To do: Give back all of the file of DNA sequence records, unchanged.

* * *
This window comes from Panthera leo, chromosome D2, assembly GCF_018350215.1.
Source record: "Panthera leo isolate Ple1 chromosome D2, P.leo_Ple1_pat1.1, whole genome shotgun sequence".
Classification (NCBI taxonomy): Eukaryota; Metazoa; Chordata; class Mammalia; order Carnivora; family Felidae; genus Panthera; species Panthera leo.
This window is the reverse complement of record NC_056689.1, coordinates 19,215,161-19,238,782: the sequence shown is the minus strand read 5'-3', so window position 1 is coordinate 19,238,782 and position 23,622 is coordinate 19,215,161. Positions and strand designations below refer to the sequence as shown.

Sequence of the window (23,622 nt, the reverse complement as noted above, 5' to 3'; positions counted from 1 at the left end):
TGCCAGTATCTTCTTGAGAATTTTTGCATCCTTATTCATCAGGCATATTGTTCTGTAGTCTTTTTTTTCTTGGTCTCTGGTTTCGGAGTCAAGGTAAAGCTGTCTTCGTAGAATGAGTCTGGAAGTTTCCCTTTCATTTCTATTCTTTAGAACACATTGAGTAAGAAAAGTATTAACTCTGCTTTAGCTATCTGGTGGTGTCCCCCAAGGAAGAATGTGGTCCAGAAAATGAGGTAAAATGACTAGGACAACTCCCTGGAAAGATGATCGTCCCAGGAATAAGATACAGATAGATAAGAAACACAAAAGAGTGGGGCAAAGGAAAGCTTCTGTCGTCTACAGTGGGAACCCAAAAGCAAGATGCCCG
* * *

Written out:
This window comes from Panthera leo, chromosome D2, assembly GCF_018350215.1.
Source record: "Panthera leo isolate Ple1 chromosome D2, P.leo_Ple1_pat1.1, whole genome shotgun sequence".
Classification (NCBI taxonomy): Eukaryota; Metazoa; Chordata; class Mammalia; order Carnivora; family Felidae; genus Panthera; species Panthera leo.
This window is the reverse complement of record NC_056689.1, coordinates 19,215,161-19,238,782: the sequence shown is the minus strand read 5'-3', so window position 1 is coordinate 19,238,782 and position 23,622 is coordinate 19,215,161. Positions and strand designations below refer to the sequence as shown.

Sequence of the window (23,622 nt, the reverse complement as noted above, 5' to 3'; positions counted from 1 at the left end):
TGCCAGTATCTTCTTGAGAATTTTTGCATCCTTATTCATCAGGCATATTGTTCTGTAGTCTTTTTTTTCTTGGTCTCTGGTTTCGGAGTCAAGGTAAAGCTGTCTTCGTAGAATGAGTCTGGAAGTTTCCCTTTCATTTCTATTCTTTAGAACACATTGAGTAAGAAAAGTATTAACTCTGCTTTAGCTATCTGGTGGTGTCCCCCAAGGAAGAATGTGGTCCAGAAAATGAGGTAAAATGACTAGGACAACTCCCTGGAAAGATGATCGTCCCAGGAATAAGATACAGATAGATAAGAAACACAAAAGAGTGGGGCAAAGGAAAGCTTCTGTCGTCTACAGTGGGAACCCAAAAGCAAGATGCCCG